Frontal Fracture Clinical Presentation

Updated: Apr 02, 2016
  • Author: Thomas Widell, MD; Chief Editor: Trevor John Mills, MD, MPH  more...
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Presentation

History

Since maxillofacial fractures are the result of trauma, primary survey and attention to ABCs take priority. [10, 12, 14, 1, 3, 16, 17] Focus initially on patency of airway, control of cervical spine, and whether the patient is having difficulty breathing, and determine if the patient is experiencing symptoms of shock or neurologic impairment.

Once life threats have been addressed, obtain a thorough history ofthe following:

  • Allergies
  • Medications
  • Medical history
  • Last meal
  • Events leading to injury

Question patient about injury:

  • Does patient have epistaxis or clear fluid draining from nares or ears?
  • Did patient lose consciousness?
  • Has patient had any visual problems, such as double or blurred vision? [18]
  • Has patient had any hearing problems, such as decreased hearing or tinnitus?
  • Do the teeth come together normally and is patient able to bite down without pain?
  • Does patient have areas of numbness or tingling on the face?
  • In women, ask if the injury was from a partner or if they feel threatened by anyone.
  • In children, ask questions to determine if child abuse is an issue.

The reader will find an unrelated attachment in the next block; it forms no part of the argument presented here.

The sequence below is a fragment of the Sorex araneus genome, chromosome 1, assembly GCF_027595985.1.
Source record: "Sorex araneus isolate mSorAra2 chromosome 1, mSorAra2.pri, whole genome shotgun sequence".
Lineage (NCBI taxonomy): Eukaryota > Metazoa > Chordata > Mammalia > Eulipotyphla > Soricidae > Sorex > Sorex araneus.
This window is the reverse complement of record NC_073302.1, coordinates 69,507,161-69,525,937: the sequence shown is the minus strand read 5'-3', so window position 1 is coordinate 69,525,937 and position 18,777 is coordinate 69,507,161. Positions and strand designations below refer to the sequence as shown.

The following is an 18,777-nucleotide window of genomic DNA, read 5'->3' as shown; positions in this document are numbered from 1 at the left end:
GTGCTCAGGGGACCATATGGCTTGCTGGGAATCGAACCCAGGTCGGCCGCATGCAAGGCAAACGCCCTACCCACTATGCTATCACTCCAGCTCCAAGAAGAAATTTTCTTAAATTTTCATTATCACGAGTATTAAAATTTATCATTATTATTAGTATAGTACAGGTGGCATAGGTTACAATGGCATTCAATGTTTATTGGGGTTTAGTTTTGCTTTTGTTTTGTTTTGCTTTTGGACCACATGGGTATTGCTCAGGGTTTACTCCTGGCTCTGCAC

Next:

Physical

Complete exam of the face is necessary, since multiple injuries can occur easily. Portions of the exam specific for the frontal bone are marked with an asterisk (*) [19] :

  • Inspect face for asymmetry, which is often easiest to do looking down from the head of the bed.
  • *Inspect open wounds for foreign bodies and palpate for bony injury.
  • *Palpate bony structures of the supraorbital ridge and frontal bone for step-off fractures.
  • *Examine eyes thoroughly for injury, abnormality of ocular movements, and visual acuity. [18]
  • Inspect nares for telecanthus and widening of the nasal bridge. Palpate for tenderness and crepitus.
  • Inspect nasal septum for septal hematoma and clear rhinorrhea, which suggests cerebrospinal fluid (CSF) leak.
  • Palpate zygoma along its arch as well as its articulations with frontal bone, temporal bone, and maxillae.
  • Check facial stability by grasping teeth and hard palate, then gently pushing back and forth, then up and down, feeling for movement or instability of midface.
  • Inspect teeth for fracture and bleeding at gum line, a sign of fracture through alveolar bone. Test for stability.
  • Check teeth for malocclusion and step-off.
  • Palpate mandible for tenderness, edema, and step-off along its symphysis, body, angle, and condyle anterior to ear canal.
  • *Evaluate supraorbital, infraorbital, inferior alveolar, and mental nerve distributions for hypoesthesia and anesthesia.
  • Frontal fracture is suspected in patients who experience high-impact, blunt trauma and have a physical exam demonstrating step-off of the frontal bone or supraorbital ridge. Epistaxis or CSF leak merits further evaluation if the patient has a forehead injury.
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